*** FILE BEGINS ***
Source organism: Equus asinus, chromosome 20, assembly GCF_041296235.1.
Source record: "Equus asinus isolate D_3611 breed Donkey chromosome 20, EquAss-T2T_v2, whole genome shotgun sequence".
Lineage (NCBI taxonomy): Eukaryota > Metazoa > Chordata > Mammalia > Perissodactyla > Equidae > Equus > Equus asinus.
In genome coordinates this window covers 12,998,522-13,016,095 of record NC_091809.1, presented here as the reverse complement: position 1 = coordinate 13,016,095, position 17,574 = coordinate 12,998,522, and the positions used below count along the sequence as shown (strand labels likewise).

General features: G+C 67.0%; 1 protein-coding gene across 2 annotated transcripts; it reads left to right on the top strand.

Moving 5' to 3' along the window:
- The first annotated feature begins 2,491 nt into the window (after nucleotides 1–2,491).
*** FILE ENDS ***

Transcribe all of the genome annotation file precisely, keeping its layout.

Source organism: Equus asinus, chromosome 20, assembly GCF_041296235.1.
Source record: "Equus asinus isolate D_3611 breed Donkey chromosome 20, EquAss-T2T_v2, whole genome shotgun sequence".
Lineage (NCBI taxonomy): Eukaryota > Metazoa > Chordata > Mammalia > Perissodactyla > Equidae > Equus > Equus asinus.
In genome coordinates this window covers 12,998,522-13,016,095 of record NC_091809.1, presented here as the reverse complement: position 1 = coordinate 13,016,095, position 17,574 = coordinate 12,998,522, and the positions used below count along the sequence as shown (strand labels likewise).

General features: G+C 67.0%; 1 protein-coding gene across 2 annotated transcripts; it reads left to right on the top strand.

Moving 5' to 3' along the window:
- The first annotated feature begins 2,491 nt into the window (after nucleotides 1–2,491).